Breast conservation still valid for black women despite higher local relapse rate

2007 10 01 09 05 35 706

LOS ANGELES - While the incidence of breast cancer among African-American women is lower than the rest of the population, those who do have the disease tend to be younger, present at a later stage, and have worse five-year survival rates. Research presented this week at the American Society for Therapeutic Radiology and Oncology (ASTRO) meeting indicates that African-American women are more prone to disease relapse after breast-conserving therapy.

Nevertheless, lead author Dr. Meena Moran emphasized that breast-conserving therapy should still be discussed as a reasonable treatment option for African-American women who are determined to keep their breasts intact.

"While we have also demonstrated that African-American patients have higher local recurrence rates after breast-conserving therapy, we believe that conserving surgery and radiation therapy remains a reasonable option, provided the clinical scenario is appropriate," Moran said during her presentation.

Moran and colleagues reviewed 27 years' worth of records for 2,371 women treated for early-stage breast cancer with conserving surgery, whole-breast radiation, plus a boost dose to the tumor bed (total median dose of 64 Gy). The women also received regional node radiotherapy and adjuvant systemic therapy. Additionally, p53 expression was analyzed in 444 patients. The patients were followed up for a median of seven years.

Moran and her co-authors are from Yale University School of Medicine in New Haven, CT, and the Robert Wood Johnson Medical School at the University of Medicine and Dentistry of New Jersey in New Brunswick.

Previous studies have shown that socioeconomic and access-to-care disparities exist between African-American and Caucasian women, but Moran noted that in this particular patient population there was no statistically significant difference in detection method by racial group (45% of cancer found with mammography alone in African-American and Caucasian women), surgical results (8.4 lymph nodes removed in African-American patients, 7.9 in Caucasian patients), and the percentage of positive surgical margin (12% in African Americans, 9% in Caucasians).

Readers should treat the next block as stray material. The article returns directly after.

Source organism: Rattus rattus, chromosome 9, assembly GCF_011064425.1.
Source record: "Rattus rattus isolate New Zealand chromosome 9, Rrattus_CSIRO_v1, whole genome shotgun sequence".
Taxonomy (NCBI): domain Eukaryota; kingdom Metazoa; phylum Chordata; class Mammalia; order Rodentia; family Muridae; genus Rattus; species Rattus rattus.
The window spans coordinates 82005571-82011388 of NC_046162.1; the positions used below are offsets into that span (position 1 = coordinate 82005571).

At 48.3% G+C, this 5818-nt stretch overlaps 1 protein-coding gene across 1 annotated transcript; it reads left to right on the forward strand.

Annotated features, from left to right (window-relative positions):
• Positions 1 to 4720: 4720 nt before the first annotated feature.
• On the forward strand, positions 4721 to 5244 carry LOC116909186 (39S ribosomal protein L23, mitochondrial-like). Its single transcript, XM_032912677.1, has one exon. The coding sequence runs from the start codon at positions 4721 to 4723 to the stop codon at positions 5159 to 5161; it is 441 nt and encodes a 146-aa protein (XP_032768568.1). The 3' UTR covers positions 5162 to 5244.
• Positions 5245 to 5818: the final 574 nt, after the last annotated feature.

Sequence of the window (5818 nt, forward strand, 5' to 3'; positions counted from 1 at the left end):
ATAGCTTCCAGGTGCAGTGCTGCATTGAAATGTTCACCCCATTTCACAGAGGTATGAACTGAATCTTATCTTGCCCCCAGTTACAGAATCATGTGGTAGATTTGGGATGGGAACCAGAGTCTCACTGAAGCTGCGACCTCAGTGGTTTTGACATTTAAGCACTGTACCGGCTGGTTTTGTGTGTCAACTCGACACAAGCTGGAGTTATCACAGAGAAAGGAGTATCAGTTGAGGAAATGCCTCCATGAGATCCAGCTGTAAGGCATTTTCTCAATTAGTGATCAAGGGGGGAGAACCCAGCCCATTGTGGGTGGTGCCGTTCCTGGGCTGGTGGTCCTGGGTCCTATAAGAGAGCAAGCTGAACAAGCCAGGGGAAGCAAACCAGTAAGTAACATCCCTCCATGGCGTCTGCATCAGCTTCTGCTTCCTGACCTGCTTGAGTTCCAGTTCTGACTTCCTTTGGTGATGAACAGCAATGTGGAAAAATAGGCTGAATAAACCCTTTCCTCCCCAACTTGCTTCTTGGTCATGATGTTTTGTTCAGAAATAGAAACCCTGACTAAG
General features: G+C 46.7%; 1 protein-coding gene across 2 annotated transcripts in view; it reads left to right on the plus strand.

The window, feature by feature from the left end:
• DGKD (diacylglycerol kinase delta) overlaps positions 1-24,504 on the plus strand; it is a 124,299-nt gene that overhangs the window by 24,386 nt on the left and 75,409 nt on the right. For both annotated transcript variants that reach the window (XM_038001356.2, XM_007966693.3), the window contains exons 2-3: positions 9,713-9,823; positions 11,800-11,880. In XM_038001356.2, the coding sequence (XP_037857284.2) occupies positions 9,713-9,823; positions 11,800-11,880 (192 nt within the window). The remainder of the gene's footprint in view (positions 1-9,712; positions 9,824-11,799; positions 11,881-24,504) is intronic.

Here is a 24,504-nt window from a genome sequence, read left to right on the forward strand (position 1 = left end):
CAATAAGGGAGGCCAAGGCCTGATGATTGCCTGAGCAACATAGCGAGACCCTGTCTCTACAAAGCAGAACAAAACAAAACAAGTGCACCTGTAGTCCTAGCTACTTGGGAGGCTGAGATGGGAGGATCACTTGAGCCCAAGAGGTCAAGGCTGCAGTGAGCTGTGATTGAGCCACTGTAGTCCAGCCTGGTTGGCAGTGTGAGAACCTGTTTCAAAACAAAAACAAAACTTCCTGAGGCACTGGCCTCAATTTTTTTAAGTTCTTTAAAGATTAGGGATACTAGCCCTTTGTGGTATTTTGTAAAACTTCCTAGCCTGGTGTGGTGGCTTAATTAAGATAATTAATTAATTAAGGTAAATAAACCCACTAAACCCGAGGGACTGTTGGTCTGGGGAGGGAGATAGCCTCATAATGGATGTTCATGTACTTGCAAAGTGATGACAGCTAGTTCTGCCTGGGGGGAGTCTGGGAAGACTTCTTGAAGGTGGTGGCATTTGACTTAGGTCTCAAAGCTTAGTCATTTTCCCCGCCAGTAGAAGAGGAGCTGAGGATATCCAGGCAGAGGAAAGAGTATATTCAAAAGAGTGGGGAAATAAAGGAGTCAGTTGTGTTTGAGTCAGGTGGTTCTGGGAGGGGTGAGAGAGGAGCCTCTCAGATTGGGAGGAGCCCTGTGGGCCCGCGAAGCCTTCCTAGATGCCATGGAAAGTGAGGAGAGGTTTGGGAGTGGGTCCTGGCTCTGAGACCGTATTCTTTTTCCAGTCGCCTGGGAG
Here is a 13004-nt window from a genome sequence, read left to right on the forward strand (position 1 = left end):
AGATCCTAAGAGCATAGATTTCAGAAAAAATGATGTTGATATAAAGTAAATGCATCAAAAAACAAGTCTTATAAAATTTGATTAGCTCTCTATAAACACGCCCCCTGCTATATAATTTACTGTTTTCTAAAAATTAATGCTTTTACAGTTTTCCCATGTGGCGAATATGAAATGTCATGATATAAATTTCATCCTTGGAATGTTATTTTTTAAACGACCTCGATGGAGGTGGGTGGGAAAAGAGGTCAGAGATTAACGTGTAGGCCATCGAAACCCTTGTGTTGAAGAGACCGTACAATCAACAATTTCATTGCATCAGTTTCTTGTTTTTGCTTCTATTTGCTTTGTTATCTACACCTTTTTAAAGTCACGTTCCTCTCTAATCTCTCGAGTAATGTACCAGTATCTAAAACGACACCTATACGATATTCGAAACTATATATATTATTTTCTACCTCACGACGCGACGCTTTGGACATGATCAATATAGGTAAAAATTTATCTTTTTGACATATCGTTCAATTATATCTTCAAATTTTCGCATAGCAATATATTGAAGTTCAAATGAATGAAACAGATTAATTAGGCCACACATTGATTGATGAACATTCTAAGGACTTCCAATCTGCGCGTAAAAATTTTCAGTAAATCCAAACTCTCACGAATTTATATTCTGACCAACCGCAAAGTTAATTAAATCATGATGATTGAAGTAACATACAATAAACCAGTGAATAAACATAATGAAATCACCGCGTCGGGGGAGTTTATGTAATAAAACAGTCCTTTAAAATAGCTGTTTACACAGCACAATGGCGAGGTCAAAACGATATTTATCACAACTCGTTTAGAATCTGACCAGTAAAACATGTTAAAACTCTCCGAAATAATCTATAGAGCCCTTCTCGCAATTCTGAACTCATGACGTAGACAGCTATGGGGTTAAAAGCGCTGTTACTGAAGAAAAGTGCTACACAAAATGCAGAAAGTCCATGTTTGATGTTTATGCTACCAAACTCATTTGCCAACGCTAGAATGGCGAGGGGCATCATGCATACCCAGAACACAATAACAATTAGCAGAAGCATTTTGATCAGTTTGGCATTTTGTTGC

Also, the percentage of patients receiving chemotherapy and tamoxifen did not differ significantly by race, Moran stated, nor did the frequency of the regimens used.

While there was no difference in the family history of breast cancer, 20% of the African-American women were younger than age 40 at presentation versus 12% of Caucasian women. Thirty-two percent of African-American women had T2 pathologic status and 32% had positive nodal status. In comparison, 18% of Caucasian women had T2 pathologic status and 24% had positive nodal status. Finally, 32% of the African Americans were p53 positive versus 13% of the Caucasians.

Also, on follow-up, there were race-related differences in distant relapse: 20% for African-American women versus 17% in Caucasian women. Nodal relapse occurred in 6% of the African-American patients and 2% of the Caucasian patients. Lastly, overall breast relapse occurred in 17% of the African Americans compared with 13% of the Caucasians.

"When we preformed a multivariate analysis, taking into account age at diagnosis, T stage, nodal status, and margin status, we found that nodal relapse and breast relapse remained significantly higher for (African-American) women, with a relative risk of 3.14 for nodal relapse and a relative risk of 1.63 for breast relapse," Moran said.

Again, Moran stressed that the results should not be interpreted to mean that African-American women were ineligible for breast-conserving therapy. Instead, radiation oncologists and other treating physicians should be aware of the risk of locoregional relapse and take steps to manage these risks, including ensuring negative margin status, delivering adequate doses to the tumor bed, breast, and regional lymph nodes, as well as treating the axilla.

During the ASTRO discussion, Dr. Lori Pierce from the University of Michigan in Ann Arbor cautioned against making treatment decisions based on race alone. Instead, she said biological factors needed to be taken into consideration, such as the tendency for African-American women to have triple-negative tumors (ER-negative, PR-negative, HER2/neu-negative).

Moran said her group is currently conducting an assay-based study that will further analyze relapse rates among triple-negative patients. Other issues that the team will look at with future research are other biological differences between Caucasian and African-American women, the types of chemotherapeutic agents used, and compliance with treatment and follow-up.

By Shalmali Pal staff writer
October 31, 2007

Related Reading

White women receive adjuvant breast cancer therapy more often than blacks, October 17, 2007

Estrogen receptor-negative breast cancer more common in African Americans, September 6, 2007

Racial variations found in breast cancer type an, August 23, 2007

Breast cancer incidence linked to hormone therapy and mammography use, August 7, 2007

Copyright © 2007

Page 1 of 461
Next Page